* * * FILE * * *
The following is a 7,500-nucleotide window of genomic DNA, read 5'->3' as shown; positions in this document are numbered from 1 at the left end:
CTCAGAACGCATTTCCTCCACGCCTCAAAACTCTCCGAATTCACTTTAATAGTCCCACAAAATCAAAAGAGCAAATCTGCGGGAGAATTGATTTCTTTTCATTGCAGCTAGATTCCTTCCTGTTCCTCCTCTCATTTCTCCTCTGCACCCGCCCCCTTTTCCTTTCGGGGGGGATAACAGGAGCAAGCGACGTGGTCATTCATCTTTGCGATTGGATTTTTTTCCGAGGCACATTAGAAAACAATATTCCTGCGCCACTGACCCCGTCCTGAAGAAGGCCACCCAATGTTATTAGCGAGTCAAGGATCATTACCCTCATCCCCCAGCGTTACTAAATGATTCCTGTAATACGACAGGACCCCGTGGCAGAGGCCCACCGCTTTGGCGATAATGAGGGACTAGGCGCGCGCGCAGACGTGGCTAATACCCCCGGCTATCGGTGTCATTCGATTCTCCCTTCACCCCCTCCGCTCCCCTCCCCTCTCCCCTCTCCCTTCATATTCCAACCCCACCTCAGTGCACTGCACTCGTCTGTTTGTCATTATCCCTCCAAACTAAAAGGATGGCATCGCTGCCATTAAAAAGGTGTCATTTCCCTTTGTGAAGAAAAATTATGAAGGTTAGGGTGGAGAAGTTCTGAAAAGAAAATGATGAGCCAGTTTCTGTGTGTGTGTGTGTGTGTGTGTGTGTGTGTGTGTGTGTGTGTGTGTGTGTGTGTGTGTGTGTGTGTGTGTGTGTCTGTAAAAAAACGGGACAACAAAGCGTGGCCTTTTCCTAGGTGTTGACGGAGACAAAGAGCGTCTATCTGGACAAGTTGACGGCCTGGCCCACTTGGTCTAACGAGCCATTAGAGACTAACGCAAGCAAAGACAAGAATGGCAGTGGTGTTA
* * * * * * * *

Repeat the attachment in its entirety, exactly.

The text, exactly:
The following is a 7,500-nucleotide window of genomic DNA, read 5'->3' as shown; positions in this document are numbered from 1 at the left end:
CTCAGAACGCATTTCCTCCACGCCTCAAAACTCTCCGAATTCACTTTAATAGTCCCACAAAATCAAAAGAGCAAATCTGCGGGAGAATTGATTTCTTTTCATTGCAGCTAGATTCCTTCCTGTTCCTCCTCTCATTTCTCCTCTGCACCCGCCCCCTTTTCCTTTCGGGGGGGATAACAGGAGCAAGCGACGTGGTCATTCATCTTTGCGATTGGATTTTTTTCCGAGGCACATTAGAAAACAATATTCCTGCGCCACTGACCCCGTCCTGAAGAAGGCCACCCAATGTTATTAGCGAGTCAAGGATCATTACCCTCATCCCCCAGCGTTACTAAATGATTCCTGTAATACGACAGGACCCCGTGGCAGAGGCCCACCGCTTTGGCGATAATGAGGGACTAGGCGCGCGCGCAGACGTGGCTAATACCCCCGGCTATCGGTGTCATTCGATTCTCCCTTCACCCCCTCCGCTCCCCTCCCCTCTCCCCTCTCCCTTCATATTCCAACCCCACCTCAGTGCACTGCACTCGTCTGTTTGTCATTATCCCTCCAAACTAAAAGGATGGCATCGCTGCCATTAAAAAGGTGTCATTTCCCTTTGTGAAGAAAAATTATGAAGGTTAGGGTGGAGAAGTTCTGAAAAGAAAATGATGAGCCAGTTTCTGTGTGTGTGTGTGTGTGTGTGTGTGTGTGTGTGTGTGTGTGTGTGTGTGTGTGTGTGTGTGTGTGTGTGTGTGTCTGTAAAAAAACGGGACAACAAAGCGTGGCCTTTTCCTAGGTGTTGACGGAGACAAAGAGCGTCTATCTGGACAAGTTGACGGCCTGGCCCACTTGGTCTAACGAGCCATTAGAGACTAACGCAAGCAAAGACAAGAATGGCAGTGGTGTTA